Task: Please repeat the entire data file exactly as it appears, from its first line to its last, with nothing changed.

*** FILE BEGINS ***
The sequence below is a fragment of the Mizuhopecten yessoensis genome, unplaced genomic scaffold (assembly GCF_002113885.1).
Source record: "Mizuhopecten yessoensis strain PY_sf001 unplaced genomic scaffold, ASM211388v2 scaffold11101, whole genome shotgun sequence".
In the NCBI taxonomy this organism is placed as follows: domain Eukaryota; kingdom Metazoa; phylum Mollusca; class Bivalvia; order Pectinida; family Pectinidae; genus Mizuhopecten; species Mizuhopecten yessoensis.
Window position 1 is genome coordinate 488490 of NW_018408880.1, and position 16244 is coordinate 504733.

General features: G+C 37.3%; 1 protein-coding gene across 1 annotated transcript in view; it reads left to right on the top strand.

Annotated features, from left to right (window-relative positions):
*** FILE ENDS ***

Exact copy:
The sequence below is a fragment of the Mizuhopecten yessoensis genome, unplaced genomic scaffold (assembly GCF_002113885.1).
Source record: "Mizuhopecten yessoensis strain PY_sf001 unplaced genomic scaffold, ASM211388v2 scaffold11101, whole genome shotgun sequence".
In the NCBI taxonomy this organism is placed as follows: domain Eukaryota; kingdom Metazoa; phylum Mollusca; class Bivalvia; order Pectinida; family Pectinidae; genus Mizuhopecten; species Mizuhopecten yessoensis.
Window position 1 is genome coordinate 488490 of NW_018408880.1, and position 16244 is coordinate 504733.

General features: G+C 37.3%; 1 protein-coding gene across 1 annotated transcript in view; it reads left to right on the top strand.

Annotated features, from left to right (window-relative positions):